9. The process of preparing carbon tetrafluoride which comprises reacting a carbon tetrahalide, in which at least one halogen atom is chlorine and the rest of the halogen atoms are fluorine, in the vapor phase with at least a stoichiometric amount of anhydrous hydrogen fluoride in the presence of CrFx at temperatures of from about 760 to about 950 C. for from about 10 to about 20 seconds, and separating the carbon tetrafluoride.

10. The process of, preparing carbon tetrafluoride which comprises reacting a carbon tetrahalide, in which at least one halogen atom is chlorine. and the rest of the halogen atoms are fluorine, in the vapor phase with at least a stoichiometric amount of anhydrous hydrogen fluoride in the presence of CrFa at temperatures of from I 7 'about 800 C. 130 about 950 C. for from about 10 REFERENCES CITED abut seconds and separating the carbon The following references are of record in the tetrafluori e. me of this patent:

ANTHONY FRANCIS BENNING. 6 UNITED STATES PATENTS JOSEPH DAL PARK. b' Name Date QIANT-EY EAR-L 2,110,369 Leicester Mar. a, 1938 Certificate of Correction Patent No. 2,458,551. January 11, 1949. ANTHONY FRANCIS BENNIN G ET AL.

It is hereby certified that errors appear in the printed specification of the above numbered patent requiring correction as follows:

Column 1, line 34, for tertafluoride read tetrafluorz'de; column 2, line 42, for the word of after CrF read or; column 3, lines 16 and 17, and'lines 27 and 28, Tables I and II respectively, in the heading, last column thereof, for Conversion CF read Conversion to GF line 20, Table I, first column thereof, for CF CI read OF Ol; line43, for hyrogen read hydrogen; column 6, line 66, claim 9, for 760 read 760 0.; and that the said Letters'Patent should be read with these corrections therein that the same may conform to the record of the case in the Patent Ofiice.

Signed and sealed this 26th day of April, A. D. 1949.

THOMAS F. MURPHY,

Assistant Oonum'uionar of Patentc.

Patent Citations
Cited PatentFiling datePublication dateApplicantTitle
US2110369 *Dec 21, 1936Mar 8, 1938Ici LtdManufacture of organic fluorine compounds
Referenced by
Citing PatentFiling datePublication dateApplicantTitle
US2564910 *Feb 28, 1947Aug 21, 1951Universal Oil Prod CoProcess for concentrating hydrofluoric acid
US2744148 *Feb 4, 1952May 1, 1956Dow Chemical CoProcess for fluorination of haloalkanes using a hydrogen fluoride activated catalyst containing alumina, a metal fluoride and basic aluminum fluoride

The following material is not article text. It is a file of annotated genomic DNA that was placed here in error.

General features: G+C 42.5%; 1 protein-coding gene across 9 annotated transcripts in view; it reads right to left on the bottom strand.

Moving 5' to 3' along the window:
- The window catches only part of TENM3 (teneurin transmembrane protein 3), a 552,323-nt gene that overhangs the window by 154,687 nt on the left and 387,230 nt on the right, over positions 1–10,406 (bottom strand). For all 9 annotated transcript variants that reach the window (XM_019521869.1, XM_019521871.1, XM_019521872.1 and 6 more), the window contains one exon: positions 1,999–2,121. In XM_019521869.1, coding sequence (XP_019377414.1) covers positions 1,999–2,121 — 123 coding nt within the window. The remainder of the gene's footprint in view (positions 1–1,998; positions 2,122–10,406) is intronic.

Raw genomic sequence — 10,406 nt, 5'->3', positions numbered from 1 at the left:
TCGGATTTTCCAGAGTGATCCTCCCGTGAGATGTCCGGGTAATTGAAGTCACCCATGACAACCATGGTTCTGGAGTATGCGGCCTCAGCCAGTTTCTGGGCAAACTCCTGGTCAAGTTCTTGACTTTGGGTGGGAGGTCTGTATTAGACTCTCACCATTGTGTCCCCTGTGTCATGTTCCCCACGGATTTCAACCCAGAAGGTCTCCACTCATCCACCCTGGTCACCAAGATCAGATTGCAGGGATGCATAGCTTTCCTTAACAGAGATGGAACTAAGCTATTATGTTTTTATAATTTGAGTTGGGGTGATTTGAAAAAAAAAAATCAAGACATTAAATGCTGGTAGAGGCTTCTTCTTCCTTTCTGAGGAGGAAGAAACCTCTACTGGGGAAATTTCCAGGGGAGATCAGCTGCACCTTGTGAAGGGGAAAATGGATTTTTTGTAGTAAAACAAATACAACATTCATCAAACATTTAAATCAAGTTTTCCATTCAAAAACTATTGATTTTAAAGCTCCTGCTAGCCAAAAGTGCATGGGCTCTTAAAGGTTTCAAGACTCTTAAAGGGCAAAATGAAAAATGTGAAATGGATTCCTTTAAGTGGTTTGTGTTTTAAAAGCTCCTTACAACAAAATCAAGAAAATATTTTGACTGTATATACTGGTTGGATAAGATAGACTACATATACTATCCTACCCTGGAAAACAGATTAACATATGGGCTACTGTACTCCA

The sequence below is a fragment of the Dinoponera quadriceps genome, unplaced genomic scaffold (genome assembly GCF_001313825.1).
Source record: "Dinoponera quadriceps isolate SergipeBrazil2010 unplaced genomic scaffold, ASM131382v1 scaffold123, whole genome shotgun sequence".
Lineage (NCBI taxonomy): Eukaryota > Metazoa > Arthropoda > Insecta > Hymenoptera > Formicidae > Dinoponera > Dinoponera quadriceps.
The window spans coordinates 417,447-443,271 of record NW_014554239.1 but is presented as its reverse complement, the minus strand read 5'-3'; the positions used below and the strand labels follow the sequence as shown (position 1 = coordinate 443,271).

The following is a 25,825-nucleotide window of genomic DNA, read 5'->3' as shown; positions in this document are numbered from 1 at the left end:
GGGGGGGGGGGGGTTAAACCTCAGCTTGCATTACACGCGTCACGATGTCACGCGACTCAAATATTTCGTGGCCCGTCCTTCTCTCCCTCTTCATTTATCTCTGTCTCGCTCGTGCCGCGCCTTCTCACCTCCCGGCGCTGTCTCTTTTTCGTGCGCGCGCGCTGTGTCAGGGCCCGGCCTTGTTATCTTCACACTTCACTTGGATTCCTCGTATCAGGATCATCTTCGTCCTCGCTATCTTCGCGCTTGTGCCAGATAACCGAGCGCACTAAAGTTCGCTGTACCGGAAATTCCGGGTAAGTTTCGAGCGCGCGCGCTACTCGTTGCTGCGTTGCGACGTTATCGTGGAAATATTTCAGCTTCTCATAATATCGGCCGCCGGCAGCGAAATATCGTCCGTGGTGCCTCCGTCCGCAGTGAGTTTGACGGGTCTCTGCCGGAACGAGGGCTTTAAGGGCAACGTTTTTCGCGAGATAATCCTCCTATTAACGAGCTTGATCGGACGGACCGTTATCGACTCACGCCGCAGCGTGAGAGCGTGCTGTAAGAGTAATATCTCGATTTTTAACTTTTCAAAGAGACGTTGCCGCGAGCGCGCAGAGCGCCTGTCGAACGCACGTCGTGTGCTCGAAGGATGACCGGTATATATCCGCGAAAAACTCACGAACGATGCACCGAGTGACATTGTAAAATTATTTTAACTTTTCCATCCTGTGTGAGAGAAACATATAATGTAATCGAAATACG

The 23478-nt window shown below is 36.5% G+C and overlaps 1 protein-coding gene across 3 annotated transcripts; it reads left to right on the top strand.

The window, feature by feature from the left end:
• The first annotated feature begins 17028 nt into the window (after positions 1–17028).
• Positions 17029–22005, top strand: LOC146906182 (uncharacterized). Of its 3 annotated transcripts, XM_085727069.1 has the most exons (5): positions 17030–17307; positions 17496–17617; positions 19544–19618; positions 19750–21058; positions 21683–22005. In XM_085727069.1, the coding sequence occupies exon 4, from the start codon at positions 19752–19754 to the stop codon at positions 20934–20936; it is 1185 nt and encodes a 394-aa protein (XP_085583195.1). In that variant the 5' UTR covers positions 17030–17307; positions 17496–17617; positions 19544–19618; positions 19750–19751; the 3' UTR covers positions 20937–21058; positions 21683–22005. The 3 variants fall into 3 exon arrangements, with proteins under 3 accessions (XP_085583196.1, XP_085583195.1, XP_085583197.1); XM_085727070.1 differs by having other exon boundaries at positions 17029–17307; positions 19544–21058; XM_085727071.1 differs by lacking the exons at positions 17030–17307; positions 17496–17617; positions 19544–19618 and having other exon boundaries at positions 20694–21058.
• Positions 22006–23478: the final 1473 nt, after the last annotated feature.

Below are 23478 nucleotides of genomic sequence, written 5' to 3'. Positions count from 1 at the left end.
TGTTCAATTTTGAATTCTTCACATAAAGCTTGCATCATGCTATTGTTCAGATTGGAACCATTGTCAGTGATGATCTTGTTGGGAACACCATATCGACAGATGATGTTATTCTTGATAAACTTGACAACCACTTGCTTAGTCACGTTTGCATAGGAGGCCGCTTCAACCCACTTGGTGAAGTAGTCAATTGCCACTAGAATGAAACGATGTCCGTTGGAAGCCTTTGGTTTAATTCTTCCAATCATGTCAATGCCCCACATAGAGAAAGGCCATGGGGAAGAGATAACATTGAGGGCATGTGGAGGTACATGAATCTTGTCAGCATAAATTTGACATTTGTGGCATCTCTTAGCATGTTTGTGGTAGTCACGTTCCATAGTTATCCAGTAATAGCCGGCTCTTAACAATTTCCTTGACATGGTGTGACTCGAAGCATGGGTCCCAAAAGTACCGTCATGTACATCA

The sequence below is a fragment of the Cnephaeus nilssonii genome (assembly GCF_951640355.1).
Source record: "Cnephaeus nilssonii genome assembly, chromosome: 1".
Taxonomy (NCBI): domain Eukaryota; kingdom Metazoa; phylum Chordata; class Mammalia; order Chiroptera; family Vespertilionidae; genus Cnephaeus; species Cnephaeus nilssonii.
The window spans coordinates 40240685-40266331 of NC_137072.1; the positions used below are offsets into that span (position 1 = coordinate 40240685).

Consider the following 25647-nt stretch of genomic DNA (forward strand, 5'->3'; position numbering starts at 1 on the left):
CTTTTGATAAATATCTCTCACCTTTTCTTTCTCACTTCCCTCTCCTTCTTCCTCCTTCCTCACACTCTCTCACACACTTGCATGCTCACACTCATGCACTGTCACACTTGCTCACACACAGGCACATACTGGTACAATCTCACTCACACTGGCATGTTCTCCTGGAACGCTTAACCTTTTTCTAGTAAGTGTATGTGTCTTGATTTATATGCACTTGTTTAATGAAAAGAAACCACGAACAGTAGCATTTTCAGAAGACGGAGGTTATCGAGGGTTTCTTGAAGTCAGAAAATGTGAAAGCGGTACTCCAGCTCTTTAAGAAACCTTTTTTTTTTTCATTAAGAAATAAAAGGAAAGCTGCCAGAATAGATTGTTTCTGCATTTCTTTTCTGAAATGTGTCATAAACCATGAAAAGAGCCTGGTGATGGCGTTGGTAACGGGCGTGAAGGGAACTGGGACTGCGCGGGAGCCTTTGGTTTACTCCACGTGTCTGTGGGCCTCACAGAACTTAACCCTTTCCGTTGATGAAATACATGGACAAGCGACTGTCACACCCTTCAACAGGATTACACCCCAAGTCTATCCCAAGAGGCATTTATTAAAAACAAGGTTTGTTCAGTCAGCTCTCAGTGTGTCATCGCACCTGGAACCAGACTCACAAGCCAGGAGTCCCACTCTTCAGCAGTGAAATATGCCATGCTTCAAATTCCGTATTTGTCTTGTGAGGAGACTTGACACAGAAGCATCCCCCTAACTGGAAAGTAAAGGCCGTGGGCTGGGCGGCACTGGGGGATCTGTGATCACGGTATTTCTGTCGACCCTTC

US2748177 *Aug 3, 1951May 29, 1956Allied Chem & Dye CorpFluorination
US2875254 *Jan 13, 1954Feb 24, 1959Du PontProcess for brominating and fluorinating halogenated methanes in a refractory alumina reaction zone
US3381044 *Nov 12, 1964Apr 30, 1968Heyden Chem FabProcess for the production of substitution-fluorinated hydrocarbons from chlorinatedhydrocarbons
US3442962 *Mar 21, 1966May 6, 1969Montedison SpaProcess for the production of fluorochloromethanes
US3476817 *Aug 9, 1966Nov 4, 1969Montedison SpaProcess for the preparation of fluorinated organic compounds via fluorination in vapor phase of aliphatic hydrocarbons
US4418004 *Nov 24, 1981Nov 29, 1983Pcuk Produits Chimiques Ugine KuhlmannActive carbon impregnated with chromium sulfate
US4474895 *Nov 24, 1981Oct 2, 1984Pcuk Produits Chimiques Ugine KuhlmannCatalysts for gaseous phase fluorination of aliphatic chlorinated and chlorofluorinated hydrocarbons
US4843181 *Oct 22, 1987Jun 27, 1989E. I. Du Pont De Nemours And CompanyProcess for the manufacture of 1,1,1-trifluorodichloroethane and 1,1,1,2-tetrafluorochloroethane
US5185482 *Jan 17, 1992Feb 9, 1993E. I. Du Pont De Nemours And CompanyManufacture of 1,1,1,2-tetrafluoroethane
US5345016 *Feb 4, 1993Sep 6, 1994E. I. Du Pont De Nemours And CompanyFrom hydrogen fluoride and trichloroethylene, by-product recirculation, simplified process, trivalent chromium on aluminum fluoride support
US5463151 *Nov 10, 1994Oct 31, 1995Ausimont S.R.L.Process for preparing 1,1,1,2-tetrafluoroethane
US5608125 *Jul 25, 1995Mar 4, 1997Ausimont S.P.A.Process for preparing 1,1,1,2-tetrafluoroethane
US5880316 *Nov 19, 1996Mar 9, 1999Ausimont S.P.A.Reacting, in a gas phase, trichloroethylene with hydrofluoric acid in the presence of a catalyst
US6037508 *Dec 11, 1998Mar 14, 2000Ausimont S.P.A.By reacting trichloroethylene with hydrofluoric acid and 1,1,1-trifluoro-2-chloroethane (133a) in given molar ratios using a chromiuim oxide (cr2o3) on aluminum fluoride (alf3) catalyst; recycling unreacted trichloroethylene and 133a
US6242659Jun 14, 1996Jun 5, 2001Elf Atochem, S.A.Process for the manufacture of difluoromethane
US6639115Jan 18, 2001Oct 28, 2003AtofinaProcess for the manufacture of difluoromethane
Classifications
U.S. Classification570/168
International ClassificationC07C17/20
Cooperative ClassificationC07C17/206
European ClassificationC07C17/20D4